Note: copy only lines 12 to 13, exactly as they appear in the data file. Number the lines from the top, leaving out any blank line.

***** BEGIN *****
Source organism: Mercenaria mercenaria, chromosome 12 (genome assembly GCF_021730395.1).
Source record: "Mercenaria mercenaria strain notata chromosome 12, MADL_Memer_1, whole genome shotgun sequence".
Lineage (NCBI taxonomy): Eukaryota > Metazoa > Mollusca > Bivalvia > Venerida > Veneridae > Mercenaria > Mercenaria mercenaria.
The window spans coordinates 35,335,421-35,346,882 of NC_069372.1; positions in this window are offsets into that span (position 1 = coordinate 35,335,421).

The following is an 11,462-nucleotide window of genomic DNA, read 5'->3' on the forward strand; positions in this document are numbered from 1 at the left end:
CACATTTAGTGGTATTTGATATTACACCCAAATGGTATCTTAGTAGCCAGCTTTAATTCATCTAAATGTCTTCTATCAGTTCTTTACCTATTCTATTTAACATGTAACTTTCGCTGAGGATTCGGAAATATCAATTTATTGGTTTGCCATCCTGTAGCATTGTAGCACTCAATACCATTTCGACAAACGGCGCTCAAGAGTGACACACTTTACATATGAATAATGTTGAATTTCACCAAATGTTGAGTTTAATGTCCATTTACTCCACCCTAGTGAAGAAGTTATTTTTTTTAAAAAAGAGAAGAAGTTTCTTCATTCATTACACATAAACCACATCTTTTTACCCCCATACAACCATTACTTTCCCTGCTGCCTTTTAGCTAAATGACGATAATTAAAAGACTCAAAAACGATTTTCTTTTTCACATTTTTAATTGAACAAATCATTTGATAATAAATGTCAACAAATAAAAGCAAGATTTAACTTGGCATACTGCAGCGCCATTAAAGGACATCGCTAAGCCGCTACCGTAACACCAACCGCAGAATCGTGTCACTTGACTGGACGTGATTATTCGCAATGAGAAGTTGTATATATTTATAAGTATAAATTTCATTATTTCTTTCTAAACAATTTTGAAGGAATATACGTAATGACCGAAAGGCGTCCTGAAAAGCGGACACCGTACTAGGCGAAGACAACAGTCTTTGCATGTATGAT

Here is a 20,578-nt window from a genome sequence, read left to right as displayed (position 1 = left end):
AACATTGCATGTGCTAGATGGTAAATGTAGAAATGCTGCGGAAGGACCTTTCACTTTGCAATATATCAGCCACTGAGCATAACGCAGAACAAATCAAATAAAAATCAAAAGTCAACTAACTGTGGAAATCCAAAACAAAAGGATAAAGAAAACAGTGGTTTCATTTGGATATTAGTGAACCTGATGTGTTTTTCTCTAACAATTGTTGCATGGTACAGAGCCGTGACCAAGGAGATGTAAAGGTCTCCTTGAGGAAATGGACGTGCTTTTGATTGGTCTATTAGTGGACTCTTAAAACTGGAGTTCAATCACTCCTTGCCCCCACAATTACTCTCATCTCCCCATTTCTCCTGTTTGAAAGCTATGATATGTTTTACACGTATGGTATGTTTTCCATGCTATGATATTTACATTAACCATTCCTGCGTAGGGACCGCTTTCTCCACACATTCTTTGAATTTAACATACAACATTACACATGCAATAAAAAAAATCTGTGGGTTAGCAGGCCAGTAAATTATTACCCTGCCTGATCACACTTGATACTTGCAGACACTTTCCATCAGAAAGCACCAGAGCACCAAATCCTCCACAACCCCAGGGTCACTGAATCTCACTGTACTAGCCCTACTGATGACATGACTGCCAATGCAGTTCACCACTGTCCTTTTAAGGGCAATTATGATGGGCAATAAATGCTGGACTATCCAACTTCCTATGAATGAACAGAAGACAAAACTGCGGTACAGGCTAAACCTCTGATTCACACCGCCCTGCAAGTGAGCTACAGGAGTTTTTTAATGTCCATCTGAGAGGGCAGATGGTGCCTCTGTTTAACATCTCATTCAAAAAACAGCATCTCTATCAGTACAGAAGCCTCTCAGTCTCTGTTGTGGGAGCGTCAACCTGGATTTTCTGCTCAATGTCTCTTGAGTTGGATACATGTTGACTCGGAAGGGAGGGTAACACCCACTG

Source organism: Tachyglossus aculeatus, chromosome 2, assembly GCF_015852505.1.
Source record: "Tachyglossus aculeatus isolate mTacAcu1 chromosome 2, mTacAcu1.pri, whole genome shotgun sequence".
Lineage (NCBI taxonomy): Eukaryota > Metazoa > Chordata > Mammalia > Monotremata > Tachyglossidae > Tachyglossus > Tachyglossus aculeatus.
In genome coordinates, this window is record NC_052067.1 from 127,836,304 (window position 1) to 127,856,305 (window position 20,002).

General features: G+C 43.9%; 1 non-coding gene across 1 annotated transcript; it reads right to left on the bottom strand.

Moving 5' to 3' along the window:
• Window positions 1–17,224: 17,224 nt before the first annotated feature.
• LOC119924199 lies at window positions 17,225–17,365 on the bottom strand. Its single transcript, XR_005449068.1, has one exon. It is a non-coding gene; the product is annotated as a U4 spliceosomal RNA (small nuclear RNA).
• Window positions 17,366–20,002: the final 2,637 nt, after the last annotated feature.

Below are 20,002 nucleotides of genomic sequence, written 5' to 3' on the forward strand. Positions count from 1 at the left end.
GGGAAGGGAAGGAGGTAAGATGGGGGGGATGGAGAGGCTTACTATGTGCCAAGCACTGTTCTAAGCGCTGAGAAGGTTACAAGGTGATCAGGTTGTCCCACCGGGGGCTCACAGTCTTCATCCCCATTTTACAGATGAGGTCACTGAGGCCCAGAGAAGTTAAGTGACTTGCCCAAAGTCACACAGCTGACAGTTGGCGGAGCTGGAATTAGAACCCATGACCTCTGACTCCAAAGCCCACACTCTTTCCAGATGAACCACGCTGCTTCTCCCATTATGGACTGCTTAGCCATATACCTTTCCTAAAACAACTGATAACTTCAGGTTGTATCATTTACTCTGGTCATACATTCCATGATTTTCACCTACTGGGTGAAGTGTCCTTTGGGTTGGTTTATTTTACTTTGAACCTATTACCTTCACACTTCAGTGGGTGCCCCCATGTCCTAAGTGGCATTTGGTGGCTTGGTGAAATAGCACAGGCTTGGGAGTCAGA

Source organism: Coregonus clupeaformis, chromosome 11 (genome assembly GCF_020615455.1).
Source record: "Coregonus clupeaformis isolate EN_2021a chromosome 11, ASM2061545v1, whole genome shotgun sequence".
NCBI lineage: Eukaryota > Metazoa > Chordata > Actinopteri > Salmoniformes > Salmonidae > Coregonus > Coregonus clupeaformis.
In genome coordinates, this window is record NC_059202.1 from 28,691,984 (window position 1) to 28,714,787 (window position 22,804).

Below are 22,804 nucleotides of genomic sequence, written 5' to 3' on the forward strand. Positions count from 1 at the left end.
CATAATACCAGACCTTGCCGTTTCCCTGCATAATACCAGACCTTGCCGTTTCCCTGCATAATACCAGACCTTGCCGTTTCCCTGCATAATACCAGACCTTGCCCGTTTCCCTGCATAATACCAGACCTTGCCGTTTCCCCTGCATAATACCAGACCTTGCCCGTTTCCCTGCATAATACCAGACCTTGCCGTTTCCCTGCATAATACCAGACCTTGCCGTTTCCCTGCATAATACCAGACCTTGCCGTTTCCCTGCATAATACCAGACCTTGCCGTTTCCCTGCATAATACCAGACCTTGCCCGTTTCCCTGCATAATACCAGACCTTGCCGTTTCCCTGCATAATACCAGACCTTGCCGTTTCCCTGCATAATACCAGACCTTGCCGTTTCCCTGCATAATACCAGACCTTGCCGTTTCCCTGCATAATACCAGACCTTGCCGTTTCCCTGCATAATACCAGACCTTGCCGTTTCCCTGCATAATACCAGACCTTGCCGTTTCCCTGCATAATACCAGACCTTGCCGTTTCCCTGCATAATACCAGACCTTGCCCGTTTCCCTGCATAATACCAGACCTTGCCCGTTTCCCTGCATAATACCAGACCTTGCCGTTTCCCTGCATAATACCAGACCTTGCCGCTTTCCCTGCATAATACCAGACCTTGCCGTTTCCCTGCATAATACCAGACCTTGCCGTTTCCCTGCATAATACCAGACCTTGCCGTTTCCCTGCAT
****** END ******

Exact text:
In genome coordinates, this window is record NC_052067.1 from 127,836,304 (window position 1) to 127,856,305 (window position 20,002).

General features: G+C 43.9%; 1 non-coding gene across 1 annotated transcript; it reads right to left on the bottom strand.